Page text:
Love’s Labour’s Lost Review: The Bard With Frat Boys and Party Girls and A Bloody, Bloody Score

Love's Labour's Lost Public Theater/Delacorte TheaterThe team behind “Bloody Bloody Andrew Jackson” has turned Shakespeare’s “Love’s Labour’s Lost” into a rock musical, now opened at the Delacorte Theater in Central Park, and if you have to turn one of Shakespeare’s plays into a pop musical,  “Love’s Labour’s Lost” is not a bad choice, if for no other reason than for a long time it was one of the least-loved of Shakespeare’s comedies — so who cares if it’s toyed with?

Of course, you don’t have to turn any of Shakespeare’s plays into a pop musical – but even that’s covered in this production. In some ways, Alex Timbers and Michael Friedman have  fashioned their own entertainment — well-performed, enjoyable, busy and somewhat baffling.

Although attitudes are changing, Shakespeare’s “Love’s Labour’s Lost” was disliked in large measure for what critics politely called its linguistic density – many of the puns, and indeed some of the words themselves, apparently scored with Elizabethan audiences but have been lost to subsequent theatergoers. “Here is a comedy without a happy ending….built out of words and exchanges rather than plot, but which contains no songs,” scholar John Pendergast explained in a book-length analysis published in 2002.

Few will complain that Michael Friedman has supplied the songs – nearly two dozen of them, some wonderfully tuneful and in a range of styles from ballad to boy band to doo wop.  The songs, and their delivery especially by cast members Colin Donnell (Anything Goes, Jersey Boys), Patti Murin (Lysistrata Jones, Xanadu) and Rebecca Naomi Jones (Passing Strange, American Idiot) are the highlight of the evening.

But Friedman also supplied his own lyrics. Given that so many non-Shakespearean words are inserted into a show that director Alex Timbers has trimmed to about 100 minutes, it would be reasonable to view the Shakespeare in the Park production of “Love’s Labour’s Lost” as something other than Shakespeare’s “Love’s Labour’s Lost.”

In the Timbers and Friedman “Love’s Labour’s Lost,” the King and his three comrades who have sworn off all earthly pleasures in order to commit to the study of the classics are depicted as fraternity brothers. They solemnly dispose of their bong, beer cans, and condoms.  They are at their fifth-year college reunion; we know this because of  a banner “Welcome Class of 2008” strewn across  John Lee Beatty’s gorgeously solid set, depicting a relatively rustic elite Northeastern college. No sooner have they sworn off women than their resolve is tested (this is in Shakespeare’s play) with the arrival of the Princess of France and her entourage, beautiful women all, wearing (this is not in Shakespeare) sorority dresses and name tags, and acting like party girls.   Comic shenanigans and subplots ensue, involving characters that include a park ranger on a cute little scooter and a laid-back Californian in a Hawaiian shirt and Bryce Pinkham in silver-lame hot pants.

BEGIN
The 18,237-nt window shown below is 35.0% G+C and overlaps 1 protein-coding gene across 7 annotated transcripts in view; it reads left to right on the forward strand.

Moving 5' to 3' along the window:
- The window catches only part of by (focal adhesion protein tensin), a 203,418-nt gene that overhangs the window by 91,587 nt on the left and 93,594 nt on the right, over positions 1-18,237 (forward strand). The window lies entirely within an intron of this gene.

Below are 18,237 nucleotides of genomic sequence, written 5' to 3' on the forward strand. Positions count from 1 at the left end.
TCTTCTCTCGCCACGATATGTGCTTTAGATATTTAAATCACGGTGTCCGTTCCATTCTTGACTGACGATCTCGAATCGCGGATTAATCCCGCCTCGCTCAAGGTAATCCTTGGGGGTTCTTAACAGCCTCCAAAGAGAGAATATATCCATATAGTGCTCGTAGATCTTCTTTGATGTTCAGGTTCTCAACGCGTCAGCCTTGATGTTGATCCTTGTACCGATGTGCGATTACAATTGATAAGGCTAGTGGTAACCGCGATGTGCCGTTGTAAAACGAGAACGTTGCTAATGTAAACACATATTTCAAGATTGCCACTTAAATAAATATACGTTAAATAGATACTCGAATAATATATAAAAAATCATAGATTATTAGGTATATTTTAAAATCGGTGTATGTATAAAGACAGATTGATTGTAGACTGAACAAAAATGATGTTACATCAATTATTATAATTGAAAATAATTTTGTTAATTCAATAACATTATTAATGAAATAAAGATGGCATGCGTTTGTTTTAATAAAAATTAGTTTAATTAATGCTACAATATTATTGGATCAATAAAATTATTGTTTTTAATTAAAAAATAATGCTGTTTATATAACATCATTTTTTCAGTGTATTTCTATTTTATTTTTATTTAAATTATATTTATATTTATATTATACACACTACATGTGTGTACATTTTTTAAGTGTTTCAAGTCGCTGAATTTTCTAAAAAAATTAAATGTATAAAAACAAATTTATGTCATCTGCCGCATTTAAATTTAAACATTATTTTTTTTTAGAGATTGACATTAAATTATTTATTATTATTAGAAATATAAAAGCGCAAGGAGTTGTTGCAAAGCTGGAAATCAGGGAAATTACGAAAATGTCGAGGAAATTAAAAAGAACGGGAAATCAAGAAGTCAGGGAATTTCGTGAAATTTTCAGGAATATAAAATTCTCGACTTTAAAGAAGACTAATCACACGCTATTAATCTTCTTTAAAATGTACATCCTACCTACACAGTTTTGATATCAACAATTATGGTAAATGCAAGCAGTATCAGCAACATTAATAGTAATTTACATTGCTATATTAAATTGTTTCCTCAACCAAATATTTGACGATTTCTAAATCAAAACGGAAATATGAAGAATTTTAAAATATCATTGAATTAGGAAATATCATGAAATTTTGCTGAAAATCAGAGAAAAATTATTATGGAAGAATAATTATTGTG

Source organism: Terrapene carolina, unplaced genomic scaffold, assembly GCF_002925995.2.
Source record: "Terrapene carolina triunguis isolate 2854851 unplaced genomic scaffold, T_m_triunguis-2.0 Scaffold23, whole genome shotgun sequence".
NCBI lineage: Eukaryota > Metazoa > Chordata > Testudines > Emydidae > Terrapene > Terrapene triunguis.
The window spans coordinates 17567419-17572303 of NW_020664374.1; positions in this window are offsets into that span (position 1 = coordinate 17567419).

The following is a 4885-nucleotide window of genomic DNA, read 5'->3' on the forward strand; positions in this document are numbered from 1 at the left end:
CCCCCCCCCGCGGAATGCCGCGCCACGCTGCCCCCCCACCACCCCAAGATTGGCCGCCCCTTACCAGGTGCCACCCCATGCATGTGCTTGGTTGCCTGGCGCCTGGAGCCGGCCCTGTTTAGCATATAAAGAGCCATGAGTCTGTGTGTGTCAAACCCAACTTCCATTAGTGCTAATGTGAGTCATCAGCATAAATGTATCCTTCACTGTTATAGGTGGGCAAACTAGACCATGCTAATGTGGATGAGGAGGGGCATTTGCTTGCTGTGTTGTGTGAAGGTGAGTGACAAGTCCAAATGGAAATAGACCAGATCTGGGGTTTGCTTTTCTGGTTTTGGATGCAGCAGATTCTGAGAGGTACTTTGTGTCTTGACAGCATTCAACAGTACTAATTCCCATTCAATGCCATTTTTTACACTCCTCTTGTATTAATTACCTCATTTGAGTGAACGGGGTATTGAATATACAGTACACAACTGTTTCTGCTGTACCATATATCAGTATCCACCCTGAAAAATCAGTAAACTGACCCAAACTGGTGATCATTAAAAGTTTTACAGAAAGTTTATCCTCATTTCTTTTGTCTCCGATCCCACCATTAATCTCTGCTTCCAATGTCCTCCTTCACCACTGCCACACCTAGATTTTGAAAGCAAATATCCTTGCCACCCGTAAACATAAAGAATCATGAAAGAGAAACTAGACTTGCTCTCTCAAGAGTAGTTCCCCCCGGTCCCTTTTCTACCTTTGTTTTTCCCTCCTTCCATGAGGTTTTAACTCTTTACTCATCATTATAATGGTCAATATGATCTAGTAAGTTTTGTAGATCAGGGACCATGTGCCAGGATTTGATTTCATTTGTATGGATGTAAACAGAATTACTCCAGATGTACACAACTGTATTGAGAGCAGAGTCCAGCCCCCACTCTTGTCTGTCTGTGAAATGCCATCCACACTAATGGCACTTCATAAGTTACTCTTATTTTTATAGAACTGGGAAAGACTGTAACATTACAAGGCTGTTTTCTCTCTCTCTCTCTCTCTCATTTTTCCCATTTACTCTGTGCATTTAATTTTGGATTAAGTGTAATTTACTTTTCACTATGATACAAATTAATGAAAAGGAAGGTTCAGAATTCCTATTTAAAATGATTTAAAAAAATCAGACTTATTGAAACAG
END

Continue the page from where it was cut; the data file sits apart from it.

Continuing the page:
It is unclear what Timbers and Friedman are trying to say with all this — or if they’re trying to say anything. In “Bloody, Bloody Andrew Jackson,” their deliberately anachronistic, sophomoric and ironic approach to American history wound up making a point about the uses and abuses of history.  Here, they seem only interested in keeping us entertained — how else to explain their piling on to such excess that they even throw in a full high school marching band.

Maybe that’s all they need to do. After all, the show is free, the ushers are friendly — their t-shirts this season say “Staff & Love” — and the Public Theater seems to be doing what it can to make the Shakespeare in the Park experience even more review-proof than it already automatically is:  The official opening night comes just six days before closing night.

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Love’s Labour’s Lost
Shakespeare in the Park, at the Delacorte Theater in Central Park
Based on the play by William Shakespeare; songs by Michael Friedman; book adapted and directed by Alex Timbers; sets by John Lee Beatty; costumes by Jennifer Moeller; lighting by Jeff Croiter; sound by Acme Sound Partners; music director, Justin Levine; choreography by Danny Mefford; wig design by Leah J. Loukas
Cast: Daniel Breaker (King), Kevin Del Aguila (Dull), Colin Donnell (Berowne), Rachel Dratch (Holofernes), Andrew Durand (Boyet), Kimiko Glenn (Maria), Jeff Hiller (Nathaniel), Rebecca Naomi Jones (Jaquenetta), Justin Levine (Moth), Patti Murin (Princess), Lucas Near-Verbrugghe (Dumaine), Bryce Pinkham (Longaville), Charlie Pollock (Costard), Caesar Samayoa (Armado), Maria Thayer (Rosaline), Audrey Lynn Weston (Katherine) and Michael R. Douglass and Bradley Gibson (Ensemble).
Running time: About 100 minutes with no intermission
Tickets: Free!

Author: New York Theater

Jonathan Mandell is a 3rd generation NYC journalist, who sees shows, reads plays, writes reviews and sometimes talks with people.

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